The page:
The first thing you notice about gold medal winning Olympic rower Esther Lofgren is her smile. The next thing you notice is her height — at 6’2″ Esther towers over nearly everyone she meets, but she’s warm and will happily stoop to accomodate those around her. The Harvard grad took home the gold during the London Olympics with an impressive team performance in the women’s eight-person race.
We spoke to Esther while she was getting her nails done at the P&G Family Home salon about how she made it to the Olympics, what it’s like to work with all women, and how she keeps her skin looking so damn good.
You tried to make the women’s Olympic rowing team in 2008, but just missed it. What happened?
This is my seventh year on the team. I took the year off from university and tried out to make the Beijing team, I was the last one cut from the boat, which was pretty bittersweet because they won a gold, which was amazing. I was so proud of them; it was pretty amazing, but hard, to be watching from my friend’s house in Berkeley. But it was also really motivating. So I kind of put my head down for the last four years and worked really hard to be here.
The best races of my career were the two we had here. I think that’s all you ever want. It was also just so special; my mom was at the P&G salon earlier this week, and you know, she tried out for the Olympic rowing team in 1984, and she was the last one cut from the team. To be able to share that with her and my dad — who was also an elite rower who didn’t make a team — has just been really, really special.
They’re so excited, so over the moon. They’ve spent a whole bunch of time at the P&G house, and it’s been a really great meeting place for us. And now I’m here being pampered. It’s really exciting.
So you’re really a legacy.
Yeah, there are one or two other guys on the team whose parents were rowers also, so it’s really neat. It’s mostly a sport that people stumble into after doing one or two other sports. To be able to share with my parents — they know what it feels like when things go well or go badly — it’s just really special.
You won as part of an eight-person team. Can you talk about what it’s like to work with a team of other women, and how that affected your experience?
It’s really incredible because you’re literally trying to do exactly the same thing at the same time. When a race goes well, you’re really feeling each other, and it goes well because there’s a level of trust and a level of respect that you don’t ever really communicate, you just know. We just had this really strong start, and coming down the course we sit backwards, so you can see everybody, and it was really just awesome. I’ve also never raced in front of so many people, just 30,000 people screaming — you couldn’t even here our coxswaine for the last couple of minutes. So, that trust and respect and love for each other, that was what we were communicating. It was awesome to know that was what was taking across the line.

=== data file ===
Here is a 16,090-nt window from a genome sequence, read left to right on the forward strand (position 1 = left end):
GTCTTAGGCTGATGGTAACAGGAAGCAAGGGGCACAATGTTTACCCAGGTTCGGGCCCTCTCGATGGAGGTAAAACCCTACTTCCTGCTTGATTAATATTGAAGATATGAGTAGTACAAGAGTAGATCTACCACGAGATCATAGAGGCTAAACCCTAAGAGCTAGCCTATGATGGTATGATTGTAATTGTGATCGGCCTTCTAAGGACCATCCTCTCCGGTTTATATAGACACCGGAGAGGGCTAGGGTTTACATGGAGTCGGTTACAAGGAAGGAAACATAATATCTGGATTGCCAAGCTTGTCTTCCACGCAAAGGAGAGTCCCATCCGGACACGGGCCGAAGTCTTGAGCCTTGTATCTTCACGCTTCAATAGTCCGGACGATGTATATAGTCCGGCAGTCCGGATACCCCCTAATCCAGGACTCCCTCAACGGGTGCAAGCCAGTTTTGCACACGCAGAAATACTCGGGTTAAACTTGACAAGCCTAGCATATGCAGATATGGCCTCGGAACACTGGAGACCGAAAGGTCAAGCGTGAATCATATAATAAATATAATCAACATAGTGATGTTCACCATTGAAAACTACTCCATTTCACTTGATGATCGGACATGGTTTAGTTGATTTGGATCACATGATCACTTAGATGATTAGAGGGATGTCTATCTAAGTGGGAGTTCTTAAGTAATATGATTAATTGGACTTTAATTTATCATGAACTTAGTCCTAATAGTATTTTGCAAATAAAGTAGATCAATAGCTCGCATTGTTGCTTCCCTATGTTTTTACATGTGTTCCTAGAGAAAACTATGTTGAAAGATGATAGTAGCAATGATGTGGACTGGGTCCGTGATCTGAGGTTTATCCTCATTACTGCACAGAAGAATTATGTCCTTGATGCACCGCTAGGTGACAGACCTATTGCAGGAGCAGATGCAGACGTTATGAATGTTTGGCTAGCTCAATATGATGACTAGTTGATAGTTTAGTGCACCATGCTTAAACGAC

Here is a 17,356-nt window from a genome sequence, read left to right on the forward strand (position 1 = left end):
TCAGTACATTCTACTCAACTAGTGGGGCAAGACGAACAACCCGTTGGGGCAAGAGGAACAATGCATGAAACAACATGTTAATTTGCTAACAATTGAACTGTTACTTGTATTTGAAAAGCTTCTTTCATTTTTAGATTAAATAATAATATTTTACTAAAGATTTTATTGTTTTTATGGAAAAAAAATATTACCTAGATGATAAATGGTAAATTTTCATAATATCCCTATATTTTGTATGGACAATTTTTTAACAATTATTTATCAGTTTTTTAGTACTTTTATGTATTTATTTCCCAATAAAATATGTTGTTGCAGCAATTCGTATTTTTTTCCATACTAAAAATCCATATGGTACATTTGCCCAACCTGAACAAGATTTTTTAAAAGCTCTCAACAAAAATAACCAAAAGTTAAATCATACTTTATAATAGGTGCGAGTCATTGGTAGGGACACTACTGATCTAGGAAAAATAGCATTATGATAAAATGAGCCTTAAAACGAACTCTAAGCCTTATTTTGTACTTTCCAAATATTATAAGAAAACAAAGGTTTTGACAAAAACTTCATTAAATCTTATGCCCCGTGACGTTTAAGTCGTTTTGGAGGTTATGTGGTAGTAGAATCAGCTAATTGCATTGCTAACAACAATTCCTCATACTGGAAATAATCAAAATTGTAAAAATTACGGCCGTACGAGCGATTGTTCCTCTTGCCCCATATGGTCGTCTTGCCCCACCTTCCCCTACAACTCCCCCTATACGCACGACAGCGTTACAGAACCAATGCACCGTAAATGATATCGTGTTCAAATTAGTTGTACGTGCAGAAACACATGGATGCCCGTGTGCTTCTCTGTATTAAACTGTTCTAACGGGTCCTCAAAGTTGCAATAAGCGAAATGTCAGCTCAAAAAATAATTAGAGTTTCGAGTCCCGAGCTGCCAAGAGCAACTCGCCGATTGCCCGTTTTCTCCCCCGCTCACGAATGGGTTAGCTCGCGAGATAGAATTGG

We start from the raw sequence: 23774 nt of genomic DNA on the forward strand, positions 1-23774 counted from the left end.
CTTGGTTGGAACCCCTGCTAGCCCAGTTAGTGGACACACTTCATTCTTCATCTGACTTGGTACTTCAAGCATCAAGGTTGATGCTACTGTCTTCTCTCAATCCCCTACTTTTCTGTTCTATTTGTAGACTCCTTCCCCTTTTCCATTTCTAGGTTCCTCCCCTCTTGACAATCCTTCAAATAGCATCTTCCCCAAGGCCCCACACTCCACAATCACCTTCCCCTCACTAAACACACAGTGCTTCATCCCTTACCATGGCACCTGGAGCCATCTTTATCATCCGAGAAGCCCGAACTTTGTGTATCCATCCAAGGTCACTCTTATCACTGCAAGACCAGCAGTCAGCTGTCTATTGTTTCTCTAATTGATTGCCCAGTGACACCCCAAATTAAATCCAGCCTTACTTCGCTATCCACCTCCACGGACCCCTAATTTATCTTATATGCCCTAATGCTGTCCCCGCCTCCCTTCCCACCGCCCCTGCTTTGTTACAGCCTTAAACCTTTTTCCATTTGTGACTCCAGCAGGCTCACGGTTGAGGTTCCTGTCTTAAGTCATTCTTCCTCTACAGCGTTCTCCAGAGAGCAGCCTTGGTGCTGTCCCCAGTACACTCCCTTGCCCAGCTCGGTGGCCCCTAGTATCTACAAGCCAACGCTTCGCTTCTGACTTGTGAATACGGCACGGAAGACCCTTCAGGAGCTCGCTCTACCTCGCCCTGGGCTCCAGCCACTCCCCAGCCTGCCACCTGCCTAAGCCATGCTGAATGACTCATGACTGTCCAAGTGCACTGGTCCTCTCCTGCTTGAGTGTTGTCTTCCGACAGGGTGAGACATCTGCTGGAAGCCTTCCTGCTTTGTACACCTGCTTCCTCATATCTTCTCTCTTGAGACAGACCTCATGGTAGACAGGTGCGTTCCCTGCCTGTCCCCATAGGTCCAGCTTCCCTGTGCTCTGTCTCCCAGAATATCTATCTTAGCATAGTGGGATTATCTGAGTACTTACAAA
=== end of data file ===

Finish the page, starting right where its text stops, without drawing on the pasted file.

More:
What is the best part of what you do as a rower?
I love it. The trust and respect that I have with my teammates is a really different relationship than I’ve had doing other sports. It’s really neat to share it.
Have there been other athletes that you were hoping you would meet while you’re here?
I went to a big volleyball high school in Southern California. It’s actually where Misty May Treanor and April Ross went. So I got to see April before one of her matches and wish her luck and that was really great. I’ve also gotten the chance to meet some of the swimmers; we were watching the swimmers so much right before our races, and that was really inspiring.
What’s the atmosphere like inside OlympicVillage?
I’m still overwhelmed by how awesome it is. You all just have this excitement that you’re there. The race walkers are always going around the village. There are so many people who are still competing. The dining hall is really cool. There’s all the different countries there everywhere. You grab a tray and get all this great food, and you go sit down with all these different athletes.
Since we’re at the P&G house, we should talk a little bit about your beauty routine. Obviously you’re outside a lot and your skin is amazing. What’s your routine?
I try and keep my skin moisturized. We usually train twice or three times a day [Ed Note: THIS IS SO MUCH!] so I have to shower a lot. I try and keep my skin clean and moisturized. We don’t race with makeup on. I always love watching the track and field competitions because the men and women look so put together, but we usually look kind of disheveled. It’s really awesome to be in here and get to feel pretty and get all done up.